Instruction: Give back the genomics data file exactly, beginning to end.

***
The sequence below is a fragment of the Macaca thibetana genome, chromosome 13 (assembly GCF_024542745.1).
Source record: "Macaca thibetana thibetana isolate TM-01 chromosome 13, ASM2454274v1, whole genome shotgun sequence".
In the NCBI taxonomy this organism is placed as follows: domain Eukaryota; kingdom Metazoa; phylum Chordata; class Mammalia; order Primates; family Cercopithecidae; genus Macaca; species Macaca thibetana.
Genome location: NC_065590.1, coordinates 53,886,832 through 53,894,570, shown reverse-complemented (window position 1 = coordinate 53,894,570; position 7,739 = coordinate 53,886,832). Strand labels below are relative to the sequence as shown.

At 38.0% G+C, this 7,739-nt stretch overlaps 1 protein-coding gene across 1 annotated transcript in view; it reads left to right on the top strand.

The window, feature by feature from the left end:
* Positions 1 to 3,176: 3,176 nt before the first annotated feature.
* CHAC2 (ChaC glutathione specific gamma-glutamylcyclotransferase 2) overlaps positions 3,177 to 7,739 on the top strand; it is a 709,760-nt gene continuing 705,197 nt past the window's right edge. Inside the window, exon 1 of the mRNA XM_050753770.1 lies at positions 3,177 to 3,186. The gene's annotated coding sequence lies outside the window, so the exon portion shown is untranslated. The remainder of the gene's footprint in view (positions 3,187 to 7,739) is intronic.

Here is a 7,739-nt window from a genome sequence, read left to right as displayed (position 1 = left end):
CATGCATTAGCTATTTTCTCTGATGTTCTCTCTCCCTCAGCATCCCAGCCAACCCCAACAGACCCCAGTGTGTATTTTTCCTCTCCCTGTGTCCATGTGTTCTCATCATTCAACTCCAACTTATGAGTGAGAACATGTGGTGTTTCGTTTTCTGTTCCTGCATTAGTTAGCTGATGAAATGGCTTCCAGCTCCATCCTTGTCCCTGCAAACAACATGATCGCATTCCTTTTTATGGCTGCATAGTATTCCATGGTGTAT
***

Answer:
The sequence below is a fragment of the Macaca thibetana genome, chromosome 13 (assembly GCF_024542745.1).
Source record: "Macaca thibetana thibetana isolate TM-01 chromosome 13, ASM2454274v1, whole genome shotgun sequence".
In the NCBI taxonomy this organism is placed as follows: domain Eukaryota; kingdom Metazoa; phylum Chordata; class Mammalia; order Primates; family Cercopithecidae; genus Macaca; species Macaca thibetana.
Genome location: NC_065590.1, coordinates 53,886,832 through 53,894,570, shown reverse-complemented (window position 1 = coordinate 53,894,570; position 7,739 = coordinate 53,886,832). Strand labels below are relative to the sequence as shown.

At 38.0% G+C, this 7,739-nt stretch overlaps 1 protein-coding gene across 1 annotated transcript in view; it reads left to right on the top strand.

The window, feature by feature from the left end:
* Positions 1 to 3,176: 3,176 nt before the first annotated feature.
* CHAC2 (ChaC glutathione specific gamma-glutamylcyclotransferase 2) overlaps positions 3,177 to 7,739 on the top strand; it is a 709,760-nt gene continuing 705,197 nt past the window's right edge. Inside the window, exon 1 of the mRNA XM_050753770.1 lies at positions 3,177 to 3,186. The gene's annotated coding sequence lies outside the window, so the exon portion shown is untranslated. The remainder of the gene's footprint in view (positions 3,187 to 7,739) is intronic.

Here is a 7,739-nt window from a genome sequence, read left to right as displayed (position 1 = left end):
CATGCATTAGCTATTTTCTCTGATGTTCTCTCTCCCTCAGCATCCCAGCCAACCCCAACAGACCCCAGTGTGTATTTTTCCTCTCCCTGTGTCCATGTGTTCTCATCATTCAACTCCAACTTATGAGTGAGAACATGTGGTGTTTCGTTTTCTGTTCCTGCATTAGTTAGCTGATGAAATGGCTTCCAGCTCCATCCTTGTCCCTGCAAACAACATGATCGCATTCCTTTTTATGGCTGCATAGTATTCCATGGTGTAT